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The emergence of compositional grammars in artificial codes

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  • Hong, Fuhai
  • Lim, Wooyoung
  • Zhao, Xiaojian

Abstract

This paper experimentally explores how compositional grammars in artificial codes emerge and are sustained. In a communication game with no conflict of interest, the sender sends a message that is an arbitrary string from available symbols with no prior meaning to indicate an abstract geometrical figure to the receiver. We find strong evidence from the laboratory for the emergence of compositional grammars in the subjects' common codes that facilitate learning efficiency. Moreover, when there is a scarcity of symbols in the repertoire, a few groups in our experiments developed languages with positional compositionality, meaning the same symbol has different interpretations depending on its position in a string, whereas some other groups developed language structures that are not compositional but still efficient in communication.

Suggested Citation

  • Hong, Fuhai & Lim, Wooyoung & Zhao, Xiaojian, 2017. "The emergence of compositional grammars in artificial codes," Games and Economic Behavior, Elsevier, vol. 102(C), pages 255-268.
  • Handle: RePEc:eee:gamebe:v:102:y:2017:i:c:p:255-268
    DOI: 10.1016/j.geb.2016.12.009
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    References listed on IDEAS

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    1. Blume, Andreas, et al, 1998. "Experimental Evidence on the Evolution of Meaning of Messages in Sender-Receiver Games," American Economic Review, American Economic Association, vol. 88(5), pages 1323-1340, December.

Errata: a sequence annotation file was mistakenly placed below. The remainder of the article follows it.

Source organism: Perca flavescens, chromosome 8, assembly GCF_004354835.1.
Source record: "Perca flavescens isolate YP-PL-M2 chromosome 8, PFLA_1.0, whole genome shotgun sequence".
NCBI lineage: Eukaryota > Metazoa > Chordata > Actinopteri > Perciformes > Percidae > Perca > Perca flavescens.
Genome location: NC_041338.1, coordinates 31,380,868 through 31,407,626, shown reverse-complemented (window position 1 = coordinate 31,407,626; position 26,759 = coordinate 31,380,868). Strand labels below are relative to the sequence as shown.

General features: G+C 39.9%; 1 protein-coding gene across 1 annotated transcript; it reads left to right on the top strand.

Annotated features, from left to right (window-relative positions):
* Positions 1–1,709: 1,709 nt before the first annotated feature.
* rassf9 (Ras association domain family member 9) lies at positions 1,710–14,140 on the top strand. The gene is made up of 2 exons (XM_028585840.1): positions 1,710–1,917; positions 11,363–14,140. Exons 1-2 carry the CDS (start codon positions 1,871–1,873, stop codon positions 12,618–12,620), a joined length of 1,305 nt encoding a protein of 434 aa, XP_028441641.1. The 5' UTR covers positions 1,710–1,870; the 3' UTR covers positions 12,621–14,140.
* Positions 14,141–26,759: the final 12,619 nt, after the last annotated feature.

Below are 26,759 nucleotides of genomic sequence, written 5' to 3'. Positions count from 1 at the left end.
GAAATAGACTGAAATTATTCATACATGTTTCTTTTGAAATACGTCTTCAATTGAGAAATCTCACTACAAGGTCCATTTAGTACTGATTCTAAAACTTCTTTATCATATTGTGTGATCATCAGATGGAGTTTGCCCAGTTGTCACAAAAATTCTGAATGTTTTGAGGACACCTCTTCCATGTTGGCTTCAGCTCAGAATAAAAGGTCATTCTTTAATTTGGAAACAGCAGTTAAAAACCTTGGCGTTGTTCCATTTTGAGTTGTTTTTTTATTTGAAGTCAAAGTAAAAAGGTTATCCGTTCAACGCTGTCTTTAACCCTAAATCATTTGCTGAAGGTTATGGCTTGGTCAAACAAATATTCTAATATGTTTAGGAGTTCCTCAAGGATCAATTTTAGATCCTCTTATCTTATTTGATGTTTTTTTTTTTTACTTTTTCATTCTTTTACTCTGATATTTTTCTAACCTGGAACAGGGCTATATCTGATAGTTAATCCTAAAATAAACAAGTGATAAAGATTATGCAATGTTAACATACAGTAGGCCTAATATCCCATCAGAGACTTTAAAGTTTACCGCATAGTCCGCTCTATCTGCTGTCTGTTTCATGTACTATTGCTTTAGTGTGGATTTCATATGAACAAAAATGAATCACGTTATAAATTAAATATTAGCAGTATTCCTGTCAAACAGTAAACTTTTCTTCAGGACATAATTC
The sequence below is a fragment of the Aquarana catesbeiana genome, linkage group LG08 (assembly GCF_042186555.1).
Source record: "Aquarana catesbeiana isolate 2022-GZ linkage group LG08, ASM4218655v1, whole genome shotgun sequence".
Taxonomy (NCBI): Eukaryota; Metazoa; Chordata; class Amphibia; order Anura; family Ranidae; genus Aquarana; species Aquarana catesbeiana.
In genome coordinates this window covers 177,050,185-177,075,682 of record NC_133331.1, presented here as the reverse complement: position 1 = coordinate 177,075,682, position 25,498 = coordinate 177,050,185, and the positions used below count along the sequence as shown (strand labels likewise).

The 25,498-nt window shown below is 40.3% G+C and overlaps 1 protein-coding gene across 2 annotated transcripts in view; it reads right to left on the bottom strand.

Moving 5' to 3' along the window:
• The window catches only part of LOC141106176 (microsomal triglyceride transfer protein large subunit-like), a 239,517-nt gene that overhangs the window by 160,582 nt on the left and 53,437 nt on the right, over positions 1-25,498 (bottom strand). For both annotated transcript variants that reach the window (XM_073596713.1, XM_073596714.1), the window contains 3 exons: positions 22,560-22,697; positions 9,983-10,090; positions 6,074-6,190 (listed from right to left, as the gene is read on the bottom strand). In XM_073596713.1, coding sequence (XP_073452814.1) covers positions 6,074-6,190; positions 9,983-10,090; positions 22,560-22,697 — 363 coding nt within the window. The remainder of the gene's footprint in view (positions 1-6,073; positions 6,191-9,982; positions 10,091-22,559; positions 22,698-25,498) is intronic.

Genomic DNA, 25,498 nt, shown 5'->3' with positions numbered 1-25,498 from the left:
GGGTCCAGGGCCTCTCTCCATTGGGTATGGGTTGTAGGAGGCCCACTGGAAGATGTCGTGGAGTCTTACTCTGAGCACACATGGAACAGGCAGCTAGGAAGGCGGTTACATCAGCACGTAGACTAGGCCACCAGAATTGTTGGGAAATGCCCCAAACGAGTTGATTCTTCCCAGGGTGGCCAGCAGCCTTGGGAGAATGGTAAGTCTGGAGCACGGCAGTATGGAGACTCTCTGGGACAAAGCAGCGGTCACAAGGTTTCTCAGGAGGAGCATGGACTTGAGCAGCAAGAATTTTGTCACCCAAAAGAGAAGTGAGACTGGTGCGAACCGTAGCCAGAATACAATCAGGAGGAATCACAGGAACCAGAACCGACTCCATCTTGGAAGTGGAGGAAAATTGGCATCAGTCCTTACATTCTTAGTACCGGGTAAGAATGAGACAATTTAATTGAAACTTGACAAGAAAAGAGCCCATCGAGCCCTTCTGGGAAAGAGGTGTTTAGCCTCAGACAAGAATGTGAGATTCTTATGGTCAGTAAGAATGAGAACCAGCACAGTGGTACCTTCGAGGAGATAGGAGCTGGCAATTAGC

2. Blume, Andreas, 2000. "Coordination and Learning with a Partial Language," Journal of Economic Theory, Elsevier, vol. 95(1), pages 1-36, November.
    3. Rubinstein,Ariel, 2000. "Economics and Language," Cambridge Books, Cambridge University Press, number 9780521789905.
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    6. Roberto A. Weber & Colin F. Camerer, 2003. "Cultural Conflict and Merger Failure: An Experimental Approach," Management Science, INFORMS, vol. 49(4), pages 400-415, April.
    7. Rubinstein, Ariel, 1996. "Why Are Certain Properties of Binary Relations Relatively More Common in Natural Language?," Econometrica, Econometric Society, vol. 64(2), pages 343-355, March.
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    Citations

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    Cited by:

    1. Fuhai Hong & Xiaojian Zhao, 2017. "The emergence of language differences in artificial codes," Experimental Economics, Springer;Economic Science Association, vol. 20(4), pages 924-945, December.

    More about this item

    Keywords

    Communication games; Economics of language; Experimental semiotics; Compositional grammar;

    JEL classification:

    • C72 - Mathematical and Quantitative Methods - - Game Theory and Bargaining Theory - - - Noncooperative Games
    • C92 - Mathematical and Quantitative Methods - - Design of Experiments - - - Laboratory, Group Behavior
    • D03 - Microeconomics - - General - - - Behavioral Microeconomics: Underlying Principles
    • D83 - Microeconomics - - Information, Knowledge, and Uncertainty - - - Search; Learning; Information and Knowledge; Communication; Belief; Unawareness

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